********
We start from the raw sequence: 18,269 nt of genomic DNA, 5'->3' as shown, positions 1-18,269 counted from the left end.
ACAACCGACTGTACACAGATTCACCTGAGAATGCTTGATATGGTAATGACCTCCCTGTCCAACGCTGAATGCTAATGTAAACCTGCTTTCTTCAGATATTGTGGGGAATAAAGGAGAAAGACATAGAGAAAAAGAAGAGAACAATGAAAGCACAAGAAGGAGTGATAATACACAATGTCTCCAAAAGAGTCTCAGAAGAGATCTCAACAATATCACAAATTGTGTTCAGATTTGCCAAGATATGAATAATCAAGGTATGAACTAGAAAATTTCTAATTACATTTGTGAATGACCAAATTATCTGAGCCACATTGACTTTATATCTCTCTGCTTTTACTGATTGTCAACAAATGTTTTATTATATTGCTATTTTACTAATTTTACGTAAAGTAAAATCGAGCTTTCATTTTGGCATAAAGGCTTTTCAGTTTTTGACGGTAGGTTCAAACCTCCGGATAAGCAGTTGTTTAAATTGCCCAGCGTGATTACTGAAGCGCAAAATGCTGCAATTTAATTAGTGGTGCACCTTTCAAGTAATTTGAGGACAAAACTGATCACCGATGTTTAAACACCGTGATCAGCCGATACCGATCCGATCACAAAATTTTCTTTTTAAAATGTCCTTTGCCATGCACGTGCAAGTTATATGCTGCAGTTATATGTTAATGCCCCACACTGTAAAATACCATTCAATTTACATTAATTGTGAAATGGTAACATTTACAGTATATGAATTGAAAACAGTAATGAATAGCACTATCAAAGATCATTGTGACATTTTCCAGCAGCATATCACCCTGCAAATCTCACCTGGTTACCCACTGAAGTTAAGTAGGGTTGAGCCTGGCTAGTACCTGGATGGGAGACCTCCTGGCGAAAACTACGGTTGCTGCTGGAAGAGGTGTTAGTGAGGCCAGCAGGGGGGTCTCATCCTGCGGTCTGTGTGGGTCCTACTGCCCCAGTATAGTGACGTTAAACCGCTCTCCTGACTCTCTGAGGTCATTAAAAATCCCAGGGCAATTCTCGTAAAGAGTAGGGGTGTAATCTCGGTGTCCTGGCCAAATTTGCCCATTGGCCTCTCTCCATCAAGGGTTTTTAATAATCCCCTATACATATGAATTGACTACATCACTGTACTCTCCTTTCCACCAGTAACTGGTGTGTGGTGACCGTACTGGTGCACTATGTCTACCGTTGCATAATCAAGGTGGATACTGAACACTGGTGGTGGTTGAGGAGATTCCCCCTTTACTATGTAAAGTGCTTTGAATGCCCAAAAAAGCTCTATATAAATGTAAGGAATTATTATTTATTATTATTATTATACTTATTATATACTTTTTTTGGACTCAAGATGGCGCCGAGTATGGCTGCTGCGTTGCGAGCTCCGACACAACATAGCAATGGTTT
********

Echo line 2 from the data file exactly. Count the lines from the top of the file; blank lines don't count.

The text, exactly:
ACAACCGACTGTACACAGATTCACCTGAGAATGCTTGATATGGTAATGACCTCCCTGTCCAACGCTGAATGCTAATGTAAACCTGCTTTCTTCAGATATTGTGGGGAATAAAGGAGAAAGACATAGAGAAAAAGAAGAGAACAATGAAAGCACAAGAAGGAGTGATAATACACAATGTCTCCAAAAGAGTCTCAGAAGAGATCTCAACAATATCACAAATTGTGTTCAGATTTGCCAAGATATGAATAATCAAGGTATGAACTAGAAAATTTCTAATTACATTTGTGAATGACCAAATTATCTGAGCCACATTGACTTTATATCTCTCTGCTTTTACTGATTGTCAACAAATGTTTTATTATATTGCTATTTTACTAATTTTACGTAAAGTAAAATCGAGCTTTCATTTTGGCATAAAGGCTTTTCAGTTTTTGACGGTAGGTTCAAACCTCCGGATAAGCAGTTGTTTAAATTGCCCAGCGTGATTACTGAAGCGCAAAATGCTGCAATTTAATTAGTGGTGCACCTTTCAAGTAATTTGAGGACAAAACTGATCACCGATGTTTAAACACCGTGATCAGCCGATACCGATCCGATCACAAAATTTTCTTTTTAAAATGTCCTTTGCCATGCACGTGCAAGTTATATGCTGCAGTTATATGTTAATGCCCCACACTGTAAAATACCATTCAATTTACATTAATTGTGAAATGGTAACATTTACAGTATATGAATTGAAAACAGTAATGAATAGCACTATCAAAGATCATTGTGACATTTTCCAGCAGCATATCACCCTGCAAATCTCACCTGGTTACCCACTGAAGTTAAGTAGGGTTGAGCCTGGCTAGTACCTGGATGGGAGACCTCCTGGCGAAAACTACGGTTGCTGCTGGAAGAGGTGTTAGTGAGGCCAGCAGGGGGGTCTCATCCTGCGGTCTGTGTGGGTCCTACTGCCCCAGTATAGTGACGTTAAACCGCTCTCCTGACTCTCTGAGGTCATTAAAAATCCCAGGGCAATTCTCGTAAAGAGTAGGGGTGTAATCTCGGTGTCCTGGCCAAATTTGCCCATTGGCCTCTCTCCATCAAGGGTTTTTAATAATCCCCTATACATATGAATTGACTACATCACTGTACTCTCCTTTCCACCAGTAACTGGTGTGTGGTGACCGTACTGGTGCACTATGTCTACCGTTGCATAATCAAGGTGGATACTGAACACTGGTGGTGGTTGAGGAGATTCCCCCTTTACTATGTAAAGTGCTTTGAATGCCCAAAAAAGCTCTATATAAATGTAAGGAATTATTATTTATTATTATTATTATACTTATTATATACTTTTTTTGGACTCAAGATGGCGCCGAGTATGGCTGCTGCGTTGCGAGCTCCGACACAACATAGCAATGGTTT